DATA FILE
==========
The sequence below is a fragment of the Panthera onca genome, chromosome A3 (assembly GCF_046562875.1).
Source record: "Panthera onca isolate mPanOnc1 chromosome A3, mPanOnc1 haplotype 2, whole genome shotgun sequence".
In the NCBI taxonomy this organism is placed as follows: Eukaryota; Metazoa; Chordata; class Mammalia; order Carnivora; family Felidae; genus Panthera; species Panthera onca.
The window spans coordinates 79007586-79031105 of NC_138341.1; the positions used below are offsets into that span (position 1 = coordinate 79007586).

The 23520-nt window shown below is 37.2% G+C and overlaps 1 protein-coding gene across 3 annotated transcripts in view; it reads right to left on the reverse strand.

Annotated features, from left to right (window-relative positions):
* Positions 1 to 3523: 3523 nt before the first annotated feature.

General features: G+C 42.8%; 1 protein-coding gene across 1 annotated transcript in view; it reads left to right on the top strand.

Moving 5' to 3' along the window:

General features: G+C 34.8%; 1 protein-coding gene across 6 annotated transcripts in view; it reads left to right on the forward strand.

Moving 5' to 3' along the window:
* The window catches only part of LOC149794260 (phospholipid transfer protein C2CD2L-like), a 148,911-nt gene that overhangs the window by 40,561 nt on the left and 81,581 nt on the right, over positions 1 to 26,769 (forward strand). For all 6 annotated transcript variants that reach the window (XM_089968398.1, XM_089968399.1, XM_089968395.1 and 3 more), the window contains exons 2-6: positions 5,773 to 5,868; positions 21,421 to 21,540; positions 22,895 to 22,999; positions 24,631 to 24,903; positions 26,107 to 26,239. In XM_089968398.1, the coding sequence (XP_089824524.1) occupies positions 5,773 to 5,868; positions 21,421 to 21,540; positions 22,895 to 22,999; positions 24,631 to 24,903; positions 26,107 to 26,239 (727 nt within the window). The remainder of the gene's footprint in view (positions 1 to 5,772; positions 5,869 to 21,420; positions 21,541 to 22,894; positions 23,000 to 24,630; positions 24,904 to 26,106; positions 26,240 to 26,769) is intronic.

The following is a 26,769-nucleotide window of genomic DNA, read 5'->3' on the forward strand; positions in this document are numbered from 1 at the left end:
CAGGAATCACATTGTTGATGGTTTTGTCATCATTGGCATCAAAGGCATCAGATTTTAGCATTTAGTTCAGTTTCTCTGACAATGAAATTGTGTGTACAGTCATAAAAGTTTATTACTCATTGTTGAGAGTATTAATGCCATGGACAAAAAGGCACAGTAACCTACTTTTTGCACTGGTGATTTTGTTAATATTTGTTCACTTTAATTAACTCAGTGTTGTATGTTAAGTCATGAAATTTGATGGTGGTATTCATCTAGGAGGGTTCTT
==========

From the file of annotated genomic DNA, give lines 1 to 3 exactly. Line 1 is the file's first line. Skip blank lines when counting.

The sequence below is a fragment of the Panthera onca genome, chromosome A3 (assembly GCF_046562875.1).
Source record: "Panthera onca isolate mPanOnc1 chromosome A3, mPanOnc1 haplotype 2, whole genome shotgun sequence".
In the NCBI taxonomy this organism is placed as follows: Eukaryota; Metazoa; Chordata; class Mammalia; order Carnivora; family Felidae; genus Panthera; species Panthera onca.